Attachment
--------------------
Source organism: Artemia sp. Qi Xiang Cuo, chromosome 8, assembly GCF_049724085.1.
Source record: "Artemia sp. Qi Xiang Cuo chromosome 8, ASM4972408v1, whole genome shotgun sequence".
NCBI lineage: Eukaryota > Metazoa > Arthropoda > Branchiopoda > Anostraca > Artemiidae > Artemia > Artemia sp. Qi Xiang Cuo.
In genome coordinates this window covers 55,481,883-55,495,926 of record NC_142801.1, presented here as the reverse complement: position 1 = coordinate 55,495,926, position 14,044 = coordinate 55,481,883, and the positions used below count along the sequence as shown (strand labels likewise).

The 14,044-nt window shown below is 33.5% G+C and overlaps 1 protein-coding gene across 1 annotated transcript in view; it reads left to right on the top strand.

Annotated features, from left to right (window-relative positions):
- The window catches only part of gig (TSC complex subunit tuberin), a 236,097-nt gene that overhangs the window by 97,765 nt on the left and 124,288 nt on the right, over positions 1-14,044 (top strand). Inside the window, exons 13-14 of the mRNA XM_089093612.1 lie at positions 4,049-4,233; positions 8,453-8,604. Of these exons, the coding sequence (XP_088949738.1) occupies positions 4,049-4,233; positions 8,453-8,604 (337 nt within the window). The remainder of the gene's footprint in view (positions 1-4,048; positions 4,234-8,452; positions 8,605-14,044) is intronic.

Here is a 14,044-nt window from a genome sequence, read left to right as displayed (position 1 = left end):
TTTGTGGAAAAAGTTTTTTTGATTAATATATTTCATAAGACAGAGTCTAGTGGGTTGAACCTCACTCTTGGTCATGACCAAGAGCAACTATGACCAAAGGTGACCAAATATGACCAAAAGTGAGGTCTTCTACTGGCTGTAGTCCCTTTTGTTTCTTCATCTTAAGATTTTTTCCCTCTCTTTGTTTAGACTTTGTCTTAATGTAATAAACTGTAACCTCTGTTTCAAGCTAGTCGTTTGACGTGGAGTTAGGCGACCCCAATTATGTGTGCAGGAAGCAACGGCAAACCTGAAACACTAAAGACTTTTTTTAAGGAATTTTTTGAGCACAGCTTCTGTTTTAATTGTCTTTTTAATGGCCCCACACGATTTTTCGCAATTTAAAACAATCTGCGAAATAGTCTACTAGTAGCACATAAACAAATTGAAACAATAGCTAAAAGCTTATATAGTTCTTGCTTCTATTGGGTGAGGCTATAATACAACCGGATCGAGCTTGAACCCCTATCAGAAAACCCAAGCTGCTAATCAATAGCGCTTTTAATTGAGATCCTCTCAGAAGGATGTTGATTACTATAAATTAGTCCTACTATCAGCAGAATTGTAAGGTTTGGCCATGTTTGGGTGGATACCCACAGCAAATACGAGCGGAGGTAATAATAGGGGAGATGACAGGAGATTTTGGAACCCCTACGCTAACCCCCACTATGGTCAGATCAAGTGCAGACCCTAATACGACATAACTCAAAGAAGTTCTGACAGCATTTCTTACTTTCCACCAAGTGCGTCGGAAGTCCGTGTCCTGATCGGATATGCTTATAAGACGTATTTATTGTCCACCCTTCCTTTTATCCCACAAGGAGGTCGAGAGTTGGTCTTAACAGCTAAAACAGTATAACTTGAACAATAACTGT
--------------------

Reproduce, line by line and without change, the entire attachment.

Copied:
Source organism: Artemia sp. Qi Xiang Cuo, chromosome 8, assembly GCF_049724085.1.
Source record: "Artemia sp. Qi Xiang Cuo chromosome 8, ASM4972408v1, whole genome shotgun sequence".
NCBI lineage: Eukaryota > Metazoa > Arthropoda > Branchiopoda > Anostraca > Artemiidae > Artemia > Artemia sp. Qi Xiang Cuo.
In genome coordinates this window covers 55,481,883-55,495,926 of record NC_142801.1, presented here as the reverse complement: position 1 = coordinate 55,495,926, position 14,044 = coordinate 55,481,883, and the positions used below count along the sequence as shown (strand labels likewise).

The 14,044-nt window shown below is 33.5% G+C and overlaps 1 protein-coding gene across 1 annotated transcript in view; it reads left to right on the top strand.

Annotated features, from left to right (window-relative positions):
- The window catches only part of gig (TSC complex subunit tuberin), a 236,097-nt gene that overhangs the window by 97,765 nt on the left and 124,288 nt on the right, over positions 1-14,044 (top strand). Inside the window, exons 13-14 of the mRNA XM_089093612.1 lie at positions 4,049-4,233; positions 8,453-8,604. Of these exons, the coding sequence (XP_088949738.1) occupies positions 4,049-4,233; positions 8,453-8,604 (337 nt within the window). The remainder of the gene's footprint in view (positions 1-4,048; positions 4,234-8,452; positions 8,605-14,044) is intronic.

Here is a 14,044-nt window from a genome sequence, read left to right as displayed (position 1 = left end):
TTTGTGGAAAAAGTTTTTTTGATTAATATATTTCATAAGACAGAGTCTAGTGGGTTGAACCTCACTCTTGGTCATGACCAAGAGCAACTATGACCAAAGGTGACCAAATATGACCAAAAGTGAGGTCTTCTACTGGCTGTAGTCCCTTTTGTTTCTTCATCTTAAGATTTTTTCCCTCTCTTTGTTTAGACTTTGTCTTAATGTAATAAACTGTAACCTCTGTTTCAAGCTAGTCGTTTGACGTGGAGTTAGGCGACCCCAATTATGTGTGCAGGAAGCAACGGCAAACCTGAAACACTAAAGACTTTTTTTAAGGAATTTTTTGAGCACAGCTTCTGTTTTAATTGTCTTTTTAATGGCCCCACACGATTTTTCGCAATTTAAAACAATCTGCGAAATAGTCTACTAGTAGCACATAAACAAATTGAAACAATAGCTAAAAGCTTATATAGTTCTTGCTTCTATTGGGTGAGGCTATAATACAACCGGATCGAGCTTGAACCCCTATCAGAAAACCCAAGCTGCTAATCAATAGCGCTTTTAATTGAGATCCTCTCAGAAGGATGTTGATTACTATAAATTAGTCCTACTATCAGCAGAATTGTAAGGTTTGGCCATGTTTGGGTGGATACCCACAGCAAATACGAGCGGAGGTAATAATAGGGGAGATGACAGGAGATTTTGGAACCCCTACGCTAACCCCCACTATGGTCAGATCAAGTGCAGACCCTAATACGACATAACTCAAAGAAGTTCTGACAGCATTTCTTACTTTCCACCAAGTGCGTCGGAAGTCCGTGTCCTGATCGGATATGCTTATAAGACGTATTTATTGTCCACCCTTCCTTTTATCCCACAAGGAGGTCGAGAGTTGGTCTTAACAGCTAAAACAGTATAACTTGAACAATAACTGT